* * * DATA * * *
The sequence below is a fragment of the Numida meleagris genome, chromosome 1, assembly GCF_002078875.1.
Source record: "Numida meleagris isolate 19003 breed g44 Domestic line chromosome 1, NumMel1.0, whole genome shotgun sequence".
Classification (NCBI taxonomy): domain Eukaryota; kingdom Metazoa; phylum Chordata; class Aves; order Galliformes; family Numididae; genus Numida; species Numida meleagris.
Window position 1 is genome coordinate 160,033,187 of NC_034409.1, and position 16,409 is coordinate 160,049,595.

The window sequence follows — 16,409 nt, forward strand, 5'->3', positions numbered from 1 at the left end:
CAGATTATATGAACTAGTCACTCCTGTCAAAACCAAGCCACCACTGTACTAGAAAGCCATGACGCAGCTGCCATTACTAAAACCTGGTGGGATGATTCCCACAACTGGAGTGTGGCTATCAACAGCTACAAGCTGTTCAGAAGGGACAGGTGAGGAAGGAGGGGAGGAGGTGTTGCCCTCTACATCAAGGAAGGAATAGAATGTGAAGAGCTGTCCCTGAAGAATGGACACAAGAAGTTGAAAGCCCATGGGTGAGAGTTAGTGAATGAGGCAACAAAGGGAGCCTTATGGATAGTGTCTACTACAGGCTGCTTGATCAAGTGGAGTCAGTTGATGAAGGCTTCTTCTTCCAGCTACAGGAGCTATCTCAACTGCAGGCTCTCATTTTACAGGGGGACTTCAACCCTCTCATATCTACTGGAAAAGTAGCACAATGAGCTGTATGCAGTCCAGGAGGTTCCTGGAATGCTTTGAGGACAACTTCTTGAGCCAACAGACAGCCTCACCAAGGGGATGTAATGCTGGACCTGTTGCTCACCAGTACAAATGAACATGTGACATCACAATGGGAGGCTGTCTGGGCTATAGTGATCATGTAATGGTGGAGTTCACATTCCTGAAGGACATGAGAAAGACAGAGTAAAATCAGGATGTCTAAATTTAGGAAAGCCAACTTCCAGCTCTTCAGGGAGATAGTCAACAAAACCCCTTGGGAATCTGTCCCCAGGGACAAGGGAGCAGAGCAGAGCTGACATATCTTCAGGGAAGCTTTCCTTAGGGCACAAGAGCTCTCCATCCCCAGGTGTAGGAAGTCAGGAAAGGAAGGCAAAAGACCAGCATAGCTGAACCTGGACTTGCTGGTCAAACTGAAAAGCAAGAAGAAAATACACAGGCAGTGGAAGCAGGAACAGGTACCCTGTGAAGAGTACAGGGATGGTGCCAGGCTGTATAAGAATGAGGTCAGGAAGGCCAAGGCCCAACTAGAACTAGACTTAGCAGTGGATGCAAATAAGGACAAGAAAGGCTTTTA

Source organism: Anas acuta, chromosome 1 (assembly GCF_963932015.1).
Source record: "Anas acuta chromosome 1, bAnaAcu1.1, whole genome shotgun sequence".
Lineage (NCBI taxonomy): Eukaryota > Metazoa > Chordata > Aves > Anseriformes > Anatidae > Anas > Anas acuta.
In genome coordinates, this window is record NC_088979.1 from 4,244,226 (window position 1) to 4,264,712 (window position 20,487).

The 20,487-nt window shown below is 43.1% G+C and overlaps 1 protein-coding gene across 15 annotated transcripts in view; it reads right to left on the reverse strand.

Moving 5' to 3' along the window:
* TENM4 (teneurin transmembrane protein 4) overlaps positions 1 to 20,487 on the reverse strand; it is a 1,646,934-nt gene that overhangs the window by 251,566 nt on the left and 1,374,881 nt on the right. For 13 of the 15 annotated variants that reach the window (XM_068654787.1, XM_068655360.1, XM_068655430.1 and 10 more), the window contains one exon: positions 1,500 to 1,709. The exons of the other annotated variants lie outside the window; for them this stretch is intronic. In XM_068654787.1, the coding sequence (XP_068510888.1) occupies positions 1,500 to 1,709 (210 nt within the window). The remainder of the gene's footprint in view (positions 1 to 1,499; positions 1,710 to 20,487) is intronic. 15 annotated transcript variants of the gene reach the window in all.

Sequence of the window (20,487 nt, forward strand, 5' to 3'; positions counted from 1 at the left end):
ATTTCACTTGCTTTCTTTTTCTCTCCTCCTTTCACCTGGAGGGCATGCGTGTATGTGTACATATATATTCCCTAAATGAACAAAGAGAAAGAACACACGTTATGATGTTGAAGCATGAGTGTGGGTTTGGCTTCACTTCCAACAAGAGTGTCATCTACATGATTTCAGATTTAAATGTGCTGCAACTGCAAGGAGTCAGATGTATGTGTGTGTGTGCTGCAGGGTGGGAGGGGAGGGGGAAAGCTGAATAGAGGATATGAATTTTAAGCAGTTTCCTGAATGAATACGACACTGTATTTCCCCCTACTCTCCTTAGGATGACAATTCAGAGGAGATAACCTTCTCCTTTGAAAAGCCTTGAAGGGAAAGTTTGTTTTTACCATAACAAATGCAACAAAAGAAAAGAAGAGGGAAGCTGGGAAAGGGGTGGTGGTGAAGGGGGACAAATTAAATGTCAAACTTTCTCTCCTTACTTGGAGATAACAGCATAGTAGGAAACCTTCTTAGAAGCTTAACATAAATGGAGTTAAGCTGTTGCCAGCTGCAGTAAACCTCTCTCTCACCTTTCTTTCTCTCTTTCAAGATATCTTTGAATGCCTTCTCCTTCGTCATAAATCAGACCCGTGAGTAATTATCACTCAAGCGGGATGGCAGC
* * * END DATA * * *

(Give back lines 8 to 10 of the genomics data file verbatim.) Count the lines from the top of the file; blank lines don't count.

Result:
Source record: "Anas acuta chromosome 1, bAnaAcu1.1, whole genome shotgun sequence".
Lineage (NCBI taxonomy): Eukaryota > Metazoa > Chordata > Aves > Anseriformes > Anatidae > Anas > Anas acuta.
In genome coordinates, this window is record NC_088979.1 from 4,244,226 (window position 1) to 4,264,712 (window position 20,487).